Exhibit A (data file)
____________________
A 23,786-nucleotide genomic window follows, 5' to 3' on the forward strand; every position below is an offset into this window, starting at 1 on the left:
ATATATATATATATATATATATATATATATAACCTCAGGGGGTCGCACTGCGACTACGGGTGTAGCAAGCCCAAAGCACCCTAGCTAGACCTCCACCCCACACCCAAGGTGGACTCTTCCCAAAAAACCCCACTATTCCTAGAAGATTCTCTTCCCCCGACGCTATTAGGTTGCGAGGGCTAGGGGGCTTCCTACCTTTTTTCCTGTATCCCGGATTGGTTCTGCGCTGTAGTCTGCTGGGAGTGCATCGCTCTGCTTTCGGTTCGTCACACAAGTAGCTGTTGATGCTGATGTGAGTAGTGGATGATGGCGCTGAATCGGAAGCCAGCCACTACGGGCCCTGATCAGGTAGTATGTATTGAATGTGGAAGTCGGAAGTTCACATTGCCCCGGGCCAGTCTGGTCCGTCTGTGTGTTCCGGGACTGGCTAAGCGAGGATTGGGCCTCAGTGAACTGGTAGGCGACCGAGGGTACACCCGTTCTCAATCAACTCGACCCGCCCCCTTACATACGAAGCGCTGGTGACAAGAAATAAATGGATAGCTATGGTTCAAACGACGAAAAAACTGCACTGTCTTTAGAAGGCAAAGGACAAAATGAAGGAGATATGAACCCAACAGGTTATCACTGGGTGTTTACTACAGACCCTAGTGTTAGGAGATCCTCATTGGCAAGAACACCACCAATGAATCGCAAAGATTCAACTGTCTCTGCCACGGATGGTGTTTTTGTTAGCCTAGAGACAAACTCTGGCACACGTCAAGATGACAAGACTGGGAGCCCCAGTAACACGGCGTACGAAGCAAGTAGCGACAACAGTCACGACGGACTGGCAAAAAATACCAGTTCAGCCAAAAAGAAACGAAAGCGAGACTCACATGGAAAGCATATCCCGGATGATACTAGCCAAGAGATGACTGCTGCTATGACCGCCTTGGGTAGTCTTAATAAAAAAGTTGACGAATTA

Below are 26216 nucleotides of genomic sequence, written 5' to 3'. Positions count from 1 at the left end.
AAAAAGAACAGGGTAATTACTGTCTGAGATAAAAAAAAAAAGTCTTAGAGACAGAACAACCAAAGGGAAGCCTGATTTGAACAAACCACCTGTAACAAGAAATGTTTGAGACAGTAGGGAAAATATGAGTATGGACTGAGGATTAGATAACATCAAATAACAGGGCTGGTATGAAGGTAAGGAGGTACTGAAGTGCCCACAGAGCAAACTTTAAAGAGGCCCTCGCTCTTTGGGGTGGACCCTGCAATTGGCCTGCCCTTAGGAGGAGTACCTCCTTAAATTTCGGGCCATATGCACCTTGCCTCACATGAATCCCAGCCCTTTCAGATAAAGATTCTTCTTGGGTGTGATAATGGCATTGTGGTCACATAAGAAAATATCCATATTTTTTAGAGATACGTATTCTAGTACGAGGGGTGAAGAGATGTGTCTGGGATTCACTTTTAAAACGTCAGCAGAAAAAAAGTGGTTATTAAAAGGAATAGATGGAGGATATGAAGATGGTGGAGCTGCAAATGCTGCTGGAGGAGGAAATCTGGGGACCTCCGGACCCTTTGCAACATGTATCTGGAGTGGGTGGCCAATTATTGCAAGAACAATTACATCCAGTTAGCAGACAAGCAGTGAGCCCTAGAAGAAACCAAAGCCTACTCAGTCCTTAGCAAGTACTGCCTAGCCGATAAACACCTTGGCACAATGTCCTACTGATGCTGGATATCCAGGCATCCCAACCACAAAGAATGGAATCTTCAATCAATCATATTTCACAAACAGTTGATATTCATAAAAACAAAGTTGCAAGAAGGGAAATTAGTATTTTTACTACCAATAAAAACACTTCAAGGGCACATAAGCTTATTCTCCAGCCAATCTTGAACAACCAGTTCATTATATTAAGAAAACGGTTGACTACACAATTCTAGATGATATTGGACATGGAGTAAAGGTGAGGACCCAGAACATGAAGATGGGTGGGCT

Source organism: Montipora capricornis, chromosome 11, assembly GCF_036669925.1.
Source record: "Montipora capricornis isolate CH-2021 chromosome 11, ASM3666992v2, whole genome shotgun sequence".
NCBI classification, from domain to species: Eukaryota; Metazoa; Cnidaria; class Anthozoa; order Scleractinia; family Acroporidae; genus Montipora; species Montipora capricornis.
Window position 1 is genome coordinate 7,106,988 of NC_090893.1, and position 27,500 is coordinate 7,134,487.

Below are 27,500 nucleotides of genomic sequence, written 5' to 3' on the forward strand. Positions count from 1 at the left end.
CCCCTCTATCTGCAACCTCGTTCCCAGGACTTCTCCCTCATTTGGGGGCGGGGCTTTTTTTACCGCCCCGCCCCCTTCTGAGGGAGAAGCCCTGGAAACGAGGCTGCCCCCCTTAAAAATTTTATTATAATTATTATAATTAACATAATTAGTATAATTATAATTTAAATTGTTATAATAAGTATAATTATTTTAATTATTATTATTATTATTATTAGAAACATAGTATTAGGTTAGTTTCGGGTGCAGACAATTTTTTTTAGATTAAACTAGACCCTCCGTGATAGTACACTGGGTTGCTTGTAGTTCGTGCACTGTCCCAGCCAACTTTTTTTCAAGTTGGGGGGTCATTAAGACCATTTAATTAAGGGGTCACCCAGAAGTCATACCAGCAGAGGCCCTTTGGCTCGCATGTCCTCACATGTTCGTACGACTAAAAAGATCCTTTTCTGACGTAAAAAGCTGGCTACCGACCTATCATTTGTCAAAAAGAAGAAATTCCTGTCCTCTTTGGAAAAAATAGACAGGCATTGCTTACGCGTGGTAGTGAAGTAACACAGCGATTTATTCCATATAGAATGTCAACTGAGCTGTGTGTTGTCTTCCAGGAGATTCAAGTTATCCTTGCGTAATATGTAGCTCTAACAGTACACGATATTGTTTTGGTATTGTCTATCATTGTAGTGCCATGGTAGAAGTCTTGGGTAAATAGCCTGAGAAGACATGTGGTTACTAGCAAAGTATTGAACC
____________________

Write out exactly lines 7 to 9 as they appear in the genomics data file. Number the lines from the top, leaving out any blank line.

NCBI classification, from domain to species: Eukaryota; Metazoa; Cnidaria; class Anthozoa; order Scleractinia; family Acroporidae; genus Montipora; species Montipora capricornis.
Window position 1 is genome coordinate 7,106,988 of NC_090893.1, and position 27,500 is coordinate 7,134,487.

Below are 27,500 nucleotides of genomic sequence, written 5' to 3' on the forward strand. Positions count from 1 at the left end.